On fire, Clements jumped from the second story, clutching a rosary. ... In great pain, Clements was rushed to the hospital in Granite City with her husband.

At Granite City’s hospital, where Clements had studied nursing, she told staff to give her a morphine injection in the toe — the only spot of her body that wasn’t burned. There, her class ring was cut off. ... She died about 12 hours later.”

The casualties continued in the aftermath of the fire. One woman who had lost an 11-year old son in the blaze, after attending a solemn memorial service, died a few hours later from grief and shock.

The gruesome removal of bodies from the burned-out building continued in the days following the fire; then a spirit of renewal and hope swept throughout the county as people began to talk about the need to rebuild the hospital. Soon, as the St. Anthony Memorial Hospital Centennial Report later stated, “Out of the havoc, a community unites.” By three o’clock in the morning, during the night of the fire, a Protestant layman, J. William Everhart, paid a visit to the parish home of a Catholic priest to offer his services in the effort to rebuild the hospital. Within one hour, church and hospital officials accepted his generous proposal. Everhart became the chairman of the hospital finance committee.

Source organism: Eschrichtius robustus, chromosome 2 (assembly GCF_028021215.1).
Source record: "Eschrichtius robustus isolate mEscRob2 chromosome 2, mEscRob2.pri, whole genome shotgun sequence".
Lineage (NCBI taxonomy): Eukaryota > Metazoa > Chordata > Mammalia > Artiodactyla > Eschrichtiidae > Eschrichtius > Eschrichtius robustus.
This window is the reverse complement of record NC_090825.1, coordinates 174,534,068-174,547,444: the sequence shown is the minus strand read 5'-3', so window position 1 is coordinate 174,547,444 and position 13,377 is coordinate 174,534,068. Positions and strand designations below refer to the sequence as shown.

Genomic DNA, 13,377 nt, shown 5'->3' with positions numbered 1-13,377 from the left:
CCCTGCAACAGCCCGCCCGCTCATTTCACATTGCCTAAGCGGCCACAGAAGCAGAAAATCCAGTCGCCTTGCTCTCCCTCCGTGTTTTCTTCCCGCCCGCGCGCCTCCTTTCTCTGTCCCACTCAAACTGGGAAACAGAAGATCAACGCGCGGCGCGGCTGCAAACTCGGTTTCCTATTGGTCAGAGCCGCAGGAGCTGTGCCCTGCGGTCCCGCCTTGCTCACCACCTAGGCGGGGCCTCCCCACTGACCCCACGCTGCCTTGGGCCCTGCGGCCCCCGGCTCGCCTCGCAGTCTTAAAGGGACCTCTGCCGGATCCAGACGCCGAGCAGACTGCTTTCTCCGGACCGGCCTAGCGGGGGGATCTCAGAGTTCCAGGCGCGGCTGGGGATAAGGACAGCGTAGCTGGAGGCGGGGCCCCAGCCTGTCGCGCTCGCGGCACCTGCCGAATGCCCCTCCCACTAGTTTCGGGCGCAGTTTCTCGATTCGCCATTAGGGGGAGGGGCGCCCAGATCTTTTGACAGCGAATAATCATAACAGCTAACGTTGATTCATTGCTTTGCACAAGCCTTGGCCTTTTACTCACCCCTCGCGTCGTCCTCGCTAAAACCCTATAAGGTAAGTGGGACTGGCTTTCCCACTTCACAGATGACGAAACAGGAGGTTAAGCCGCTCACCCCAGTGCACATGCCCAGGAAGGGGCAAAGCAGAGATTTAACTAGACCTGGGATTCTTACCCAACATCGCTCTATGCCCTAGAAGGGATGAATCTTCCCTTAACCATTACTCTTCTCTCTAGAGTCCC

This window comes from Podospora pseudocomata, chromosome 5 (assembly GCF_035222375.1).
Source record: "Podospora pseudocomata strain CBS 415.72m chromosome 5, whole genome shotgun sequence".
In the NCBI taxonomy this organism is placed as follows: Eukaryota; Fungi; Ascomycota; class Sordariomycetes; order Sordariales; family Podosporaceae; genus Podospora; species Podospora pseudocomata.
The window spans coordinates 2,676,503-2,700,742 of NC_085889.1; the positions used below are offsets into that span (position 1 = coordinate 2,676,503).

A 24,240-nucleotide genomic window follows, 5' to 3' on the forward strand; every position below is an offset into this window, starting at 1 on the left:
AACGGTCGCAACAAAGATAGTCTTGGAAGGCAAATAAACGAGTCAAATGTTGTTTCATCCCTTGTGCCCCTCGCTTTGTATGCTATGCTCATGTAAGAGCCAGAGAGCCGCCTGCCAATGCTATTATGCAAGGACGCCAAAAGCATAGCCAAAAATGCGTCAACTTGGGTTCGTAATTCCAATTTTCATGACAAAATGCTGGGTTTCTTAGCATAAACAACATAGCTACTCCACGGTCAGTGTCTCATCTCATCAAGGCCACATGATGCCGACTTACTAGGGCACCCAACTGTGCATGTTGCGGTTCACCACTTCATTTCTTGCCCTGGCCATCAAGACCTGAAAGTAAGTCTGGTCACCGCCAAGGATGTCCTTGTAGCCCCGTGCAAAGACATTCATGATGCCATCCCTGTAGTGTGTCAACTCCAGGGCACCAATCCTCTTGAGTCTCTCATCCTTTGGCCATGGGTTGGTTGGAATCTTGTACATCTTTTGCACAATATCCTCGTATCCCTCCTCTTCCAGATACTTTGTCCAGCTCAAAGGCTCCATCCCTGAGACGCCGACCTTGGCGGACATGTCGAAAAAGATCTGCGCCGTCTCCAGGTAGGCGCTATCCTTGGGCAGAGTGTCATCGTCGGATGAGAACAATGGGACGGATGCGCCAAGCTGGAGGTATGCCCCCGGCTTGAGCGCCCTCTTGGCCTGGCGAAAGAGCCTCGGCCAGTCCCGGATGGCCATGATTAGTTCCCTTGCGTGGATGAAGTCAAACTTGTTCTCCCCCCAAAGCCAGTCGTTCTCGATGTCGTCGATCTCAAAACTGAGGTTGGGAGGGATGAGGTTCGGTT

Before the end of the same day, an enthusiastic organization, “The Effingham Civic Foundation,” had been assembled to spearhead the effort to get financial contributions from local citizens, and to publicize the endeavor. There were scores of volunteers who mailed appeals by the thousands, as printers located up to 150 miles from the county produced flyers explaining the monetary needs. High school typing classes joined in the effort as they typed letters for mailing. These letters became known as the Dehn letters, named for the author.

$125,000 came into the foundation’s treasury from the greater Effingham area, as well as $406,527.67 from the 48 states which composed the United States at that time, and from four foreign countries. Boy Scouts stood on street corners collecting funds. Especially significant it seemed was the impact of that Life magazine article in publicizing the tragedy and in appealing to the generosity of the American public. Other dollars came from the federal government ($1,690,185.69), the State of Illinois ($487,888.65), and the Hospital Sisters of the Third Order of St. Francis ($1,646,546.67). The last named group also financed the chapel and garage.

The ground-breaking ceremony for the new structure was on Aug. 15, 1951, when the cornerstone was set in place in a solemn ceremony led by Bishop William A. O’Connor of Springfield. Approximately 1,000 people gathered for the event to listen to a series of speakers tell the story of the progress in the rebuilding effort.

When the dedication of the new hospital took place, on May 16, 1954, thousands went to the hospital grounds to hear Illinois’ governor, William Stratton, deliver the main address. Attendees saw that the area had united in triumph over one of the great tragedies in the nation’s history. From the ashes, a structure of great beauty had arisen. The building remains an object of great pride throughout the region.